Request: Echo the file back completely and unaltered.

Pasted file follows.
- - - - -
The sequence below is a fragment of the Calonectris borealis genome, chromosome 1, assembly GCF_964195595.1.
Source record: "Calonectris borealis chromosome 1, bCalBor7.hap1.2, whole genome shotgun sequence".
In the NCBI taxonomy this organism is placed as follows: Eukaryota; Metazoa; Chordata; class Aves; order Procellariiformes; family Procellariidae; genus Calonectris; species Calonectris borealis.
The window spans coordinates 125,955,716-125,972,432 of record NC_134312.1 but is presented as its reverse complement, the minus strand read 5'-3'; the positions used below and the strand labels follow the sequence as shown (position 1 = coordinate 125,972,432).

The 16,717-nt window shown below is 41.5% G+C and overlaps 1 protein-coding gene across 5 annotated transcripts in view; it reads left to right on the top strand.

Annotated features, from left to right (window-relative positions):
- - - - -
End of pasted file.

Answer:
The sequence below is a fragment of the Calonectris borealis genome, chromosome 1, assembly GCF_964195595.1.
Source record: "Calonectris borealis chromosome 1, bCalBor7.hap1.2, whole genome shotgun sequence".
In the NCBI taxonomy this organism is placed as follows: Eukaryota; Metazoa; Chordata; class Aves; order Procellariiformes; family Procellariidae; genus Calonectris; species Calonectris borealis.
The window spans coordinates 125,955,716-125,972,432 of record NC_134312.1 but is presented as its reverse complement, the minus strand read 5'-3'; the positions used below and the strand labels follow the sequence as shown (position 1 = coordinate 125,972,432).

The 16,717-nt window shown below is 41.5% G+C and overlaps 1 protein-coding gene across 5 annotated transcripts in view; it reads left to right on the top strand.

Annotated features, from left to right (window-relative positions):